“Those are good steady markets,” said Jim Murphy, vice president of global sales and marketing in Pawcatuck, Conn.
“Business this year is good,” Murphy said. “We saw that the year kind of started off a little slow, but overall a strong second half, and it's going to be improved year after year.”
Hosokawa Alpine American Inc. President David Nunes said the blown film machinery market remains strong.
“It's more of the same, a continuation of last year. The same dynamics that were in play in 2012 and 2013 are happening now,” he said. “I'm fairly optimistic, that the market has lots of opportunities for new equipment, and lots of upgrades and retrofits.”
Nunes said one customer bought an Alpine American line that replaced the capacity of three blown film lines that were 40 years old. “There's this massive installed capacity that is needing to be brought up to 2014 productivity and efficiency standards,” he said.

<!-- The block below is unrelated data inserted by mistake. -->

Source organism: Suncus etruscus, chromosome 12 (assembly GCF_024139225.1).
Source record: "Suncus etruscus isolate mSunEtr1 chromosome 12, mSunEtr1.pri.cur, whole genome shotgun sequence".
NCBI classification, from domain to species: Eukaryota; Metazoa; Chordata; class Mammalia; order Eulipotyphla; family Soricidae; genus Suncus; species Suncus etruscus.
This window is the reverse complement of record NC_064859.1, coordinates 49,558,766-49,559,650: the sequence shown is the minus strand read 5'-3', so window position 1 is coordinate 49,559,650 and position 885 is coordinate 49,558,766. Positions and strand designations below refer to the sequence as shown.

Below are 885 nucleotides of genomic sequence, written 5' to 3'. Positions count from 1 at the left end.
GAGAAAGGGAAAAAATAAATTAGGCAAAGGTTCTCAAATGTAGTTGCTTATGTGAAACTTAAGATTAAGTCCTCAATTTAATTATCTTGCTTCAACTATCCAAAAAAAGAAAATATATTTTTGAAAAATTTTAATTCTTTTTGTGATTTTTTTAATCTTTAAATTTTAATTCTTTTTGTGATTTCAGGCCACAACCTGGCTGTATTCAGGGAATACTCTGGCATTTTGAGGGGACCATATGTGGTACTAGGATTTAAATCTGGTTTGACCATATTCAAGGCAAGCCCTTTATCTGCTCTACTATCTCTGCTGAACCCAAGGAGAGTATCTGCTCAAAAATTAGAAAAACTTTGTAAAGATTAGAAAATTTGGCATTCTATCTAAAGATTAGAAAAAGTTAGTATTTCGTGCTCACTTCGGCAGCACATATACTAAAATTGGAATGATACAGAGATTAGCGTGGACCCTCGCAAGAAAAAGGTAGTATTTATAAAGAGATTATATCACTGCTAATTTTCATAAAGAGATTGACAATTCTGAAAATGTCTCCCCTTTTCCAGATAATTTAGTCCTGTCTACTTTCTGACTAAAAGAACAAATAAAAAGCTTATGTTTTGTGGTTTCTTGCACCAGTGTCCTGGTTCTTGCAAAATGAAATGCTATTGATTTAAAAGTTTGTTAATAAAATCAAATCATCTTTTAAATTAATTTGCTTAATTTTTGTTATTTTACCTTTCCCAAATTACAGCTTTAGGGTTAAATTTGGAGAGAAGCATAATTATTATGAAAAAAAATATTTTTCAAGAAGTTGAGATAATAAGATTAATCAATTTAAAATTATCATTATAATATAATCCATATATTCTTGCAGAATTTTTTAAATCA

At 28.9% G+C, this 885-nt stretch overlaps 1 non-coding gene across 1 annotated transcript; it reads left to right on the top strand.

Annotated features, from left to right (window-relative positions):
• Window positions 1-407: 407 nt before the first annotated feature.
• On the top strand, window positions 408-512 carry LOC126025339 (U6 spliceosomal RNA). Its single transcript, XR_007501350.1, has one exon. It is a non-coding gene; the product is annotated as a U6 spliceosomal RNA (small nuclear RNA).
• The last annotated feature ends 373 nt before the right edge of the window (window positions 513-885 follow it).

Alpine American is in Natick, Mass.
Dana Hanson, president of sheet line maker Processing Technologies International LLC, said customers are both replacing old machines and adding new capacity.
“If you look back there's been some mega consolidations. And those companies represent a significant percentage of the marketplace as a whole in packaging,” he said. “But they also, within their plants, contain machinery that was originally installed in the ‘80s and ‘90s, so a lot of that equipment is antiquated. The machinery today just eclipses the machines that were installed in the ‘90s.”